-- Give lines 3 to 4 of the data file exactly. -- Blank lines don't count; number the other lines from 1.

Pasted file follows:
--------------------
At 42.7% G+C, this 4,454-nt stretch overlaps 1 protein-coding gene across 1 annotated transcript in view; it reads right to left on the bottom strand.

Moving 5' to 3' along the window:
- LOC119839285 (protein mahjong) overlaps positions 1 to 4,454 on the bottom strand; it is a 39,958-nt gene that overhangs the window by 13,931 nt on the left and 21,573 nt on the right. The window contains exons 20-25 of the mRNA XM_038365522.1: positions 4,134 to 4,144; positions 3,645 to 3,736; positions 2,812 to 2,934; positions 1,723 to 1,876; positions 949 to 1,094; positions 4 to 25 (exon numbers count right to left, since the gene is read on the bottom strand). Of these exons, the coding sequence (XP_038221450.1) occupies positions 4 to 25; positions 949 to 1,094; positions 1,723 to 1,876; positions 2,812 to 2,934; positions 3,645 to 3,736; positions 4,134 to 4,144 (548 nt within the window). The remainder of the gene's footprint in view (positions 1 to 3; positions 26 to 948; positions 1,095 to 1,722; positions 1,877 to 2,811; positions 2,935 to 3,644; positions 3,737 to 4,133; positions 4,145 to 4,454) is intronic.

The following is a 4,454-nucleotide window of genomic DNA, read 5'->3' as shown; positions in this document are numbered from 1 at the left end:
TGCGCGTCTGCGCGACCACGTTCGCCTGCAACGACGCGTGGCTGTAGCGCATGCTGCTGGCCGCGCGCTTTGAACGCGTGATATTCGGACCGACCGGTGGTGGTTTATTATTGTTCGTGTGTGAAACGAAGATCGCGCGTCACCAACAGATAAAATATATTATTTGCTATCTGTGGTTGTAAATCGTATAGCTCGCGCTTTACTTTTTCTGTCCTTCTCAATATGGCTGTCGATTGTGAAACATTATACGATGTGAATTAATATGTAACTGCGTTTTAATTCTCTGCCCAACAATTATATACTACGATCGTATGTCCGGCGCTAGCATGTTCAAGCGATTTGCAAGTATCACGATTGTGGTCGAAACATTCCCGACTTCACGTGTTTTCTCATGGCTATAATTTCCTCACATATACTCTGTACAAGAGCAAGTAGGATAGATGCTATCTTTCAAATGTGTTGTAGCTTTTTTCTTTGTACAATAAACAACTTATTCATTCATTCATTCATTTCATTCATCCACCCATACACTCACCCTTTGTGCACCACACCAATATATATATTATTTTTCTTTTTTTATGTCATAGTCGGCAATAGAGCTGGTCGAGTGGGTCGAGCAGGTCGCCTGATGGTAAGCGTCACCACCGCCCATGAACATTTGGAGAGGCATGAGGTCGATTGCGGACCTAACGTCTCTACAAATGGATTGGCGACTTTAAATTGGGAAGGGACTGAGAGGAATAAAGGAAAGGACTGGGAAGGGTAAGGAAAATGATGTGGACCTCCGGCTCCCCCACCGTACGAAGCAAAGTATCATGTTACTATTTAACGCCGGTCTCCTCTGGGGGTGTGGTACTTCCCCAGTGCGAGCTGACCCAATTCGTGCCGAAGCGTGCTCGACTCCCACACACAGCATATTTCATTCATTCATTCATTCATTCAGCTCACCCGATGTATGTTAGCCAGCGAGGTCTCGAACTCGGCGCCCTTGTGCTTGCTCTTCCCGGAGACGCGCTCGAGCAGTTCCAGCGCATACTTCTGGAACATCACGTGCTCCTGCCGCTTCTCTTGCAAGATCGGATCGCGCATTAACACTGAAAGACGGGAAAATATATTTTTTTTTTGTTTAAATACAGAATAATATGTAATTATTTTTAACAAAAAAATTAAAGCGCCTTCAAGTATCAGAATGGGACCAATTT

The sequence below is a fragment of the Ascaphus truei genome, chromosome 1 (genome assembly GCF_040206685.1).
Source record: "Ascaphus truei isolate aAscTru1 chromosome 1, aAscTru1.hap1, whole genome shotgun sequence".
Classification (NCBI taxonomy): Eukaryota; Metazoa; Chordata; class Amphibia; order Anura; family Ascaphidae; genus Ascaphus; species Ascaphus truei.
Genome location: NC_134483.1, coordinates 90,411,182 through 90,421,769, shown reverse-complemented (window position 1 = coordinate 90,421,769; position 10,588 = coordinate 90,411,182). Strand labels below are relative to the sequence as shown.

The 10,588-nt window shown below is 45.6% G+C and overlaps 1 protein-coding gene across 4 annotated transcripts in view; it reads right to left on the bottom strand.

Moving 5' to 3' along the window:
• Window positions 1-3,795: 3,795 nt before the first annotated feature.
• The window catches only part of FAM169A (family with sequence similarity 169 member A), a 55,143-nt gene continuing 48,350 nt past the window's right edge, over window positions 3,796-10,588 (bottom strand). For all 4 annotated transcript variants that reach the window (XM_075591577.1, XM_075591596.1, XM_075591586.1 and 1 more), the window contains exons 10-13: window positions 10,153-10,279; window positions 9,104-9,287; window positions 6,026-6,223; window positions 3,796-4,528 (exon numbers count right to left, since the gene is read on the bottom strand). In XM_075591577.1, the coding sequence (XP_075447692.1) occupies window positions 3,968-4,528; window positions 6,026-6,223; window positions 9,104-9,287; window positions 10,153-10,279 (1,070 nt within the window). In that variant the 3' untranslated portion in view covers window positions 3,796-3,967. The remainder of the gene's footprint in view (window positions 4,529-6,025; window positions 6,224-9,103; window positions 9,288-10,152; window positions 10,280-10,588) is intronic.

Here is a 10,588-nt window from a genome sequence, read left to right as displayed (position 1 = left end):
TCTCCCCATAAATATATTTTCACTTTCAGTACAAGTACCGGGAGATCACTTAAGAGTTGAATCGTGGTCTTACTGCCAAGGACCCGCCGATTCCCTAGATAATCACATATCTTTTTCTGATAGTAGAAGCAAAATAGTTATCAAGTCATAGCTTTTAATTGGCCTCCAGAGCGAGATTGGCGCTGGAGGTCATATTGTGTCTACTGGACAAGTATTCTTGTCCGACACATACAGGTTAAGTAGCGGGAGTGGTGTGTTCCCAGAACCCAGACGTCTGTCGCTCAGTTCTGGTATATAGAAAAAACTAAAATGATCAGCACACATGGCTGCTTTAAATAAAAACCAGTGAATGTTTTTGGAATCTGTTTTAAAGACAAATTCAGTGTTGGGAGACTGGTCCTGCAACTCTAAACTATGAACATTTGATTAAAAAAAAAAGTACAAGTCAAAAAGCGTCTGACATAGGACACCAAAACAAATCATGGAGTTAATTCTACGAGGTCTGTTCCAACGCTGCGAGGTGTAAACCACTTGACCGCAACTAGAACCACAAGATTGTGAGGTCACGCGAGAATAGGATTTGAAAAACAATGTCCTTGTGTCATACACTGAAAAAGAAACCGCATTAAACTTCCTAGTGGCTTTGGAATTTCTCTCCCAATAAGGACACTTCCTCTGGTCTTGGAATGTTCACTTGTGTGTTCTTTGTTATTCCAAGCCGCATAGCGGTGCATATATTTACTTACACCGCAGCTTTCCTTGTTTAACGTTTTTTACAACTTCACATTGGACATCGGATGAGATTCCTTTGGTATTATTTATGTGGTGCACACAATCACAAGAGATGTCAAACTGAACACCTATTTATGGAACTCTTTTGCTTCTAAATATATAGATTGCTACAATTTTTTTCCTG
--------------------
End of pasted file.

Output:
- LOC119839285 (protein mahjong) overlaps positions 1 to 4,454 on the bottom strand; it is a 39,958-nt gene that overhangs the window by 13,931 nt on the left and 21,573 nt on the right. The window contains exons 20-25 of the mRNA XM_038365522.1: positions 4,134 to 4,144; positions 3,645 to 3,736; positions 2,812 to 2,934; positions 1,723 to 1,876; positions 949 to 1,094; positions 4 to 25 (exon numbers count right to left, since the gene is read on the bottom strand). Of these exons, the coding sequence (XP_038221450.1) occupies positions 4 to 25; positions 949 to 1,094; positions 1,723 to 1,876; positions 2,812 to 2,934; positions 3,645 to 3,736; positions 4,134 to 4,144 (548 nt within the window). The remainder of the gene's footprint in view (positions 1 to 3; positions 26 to 948; positions 1,095 to 1,722; positions 1,877 to 2,811; positions 2,935 to 3,644; positions 3,737 to 4,133; positions 4,145 to 4,454) is intronic.

The following is a 4,454-nucleotide window of genomic DNA, read 5'->3' as shown; positions in this document are numbered from 1 at the left end: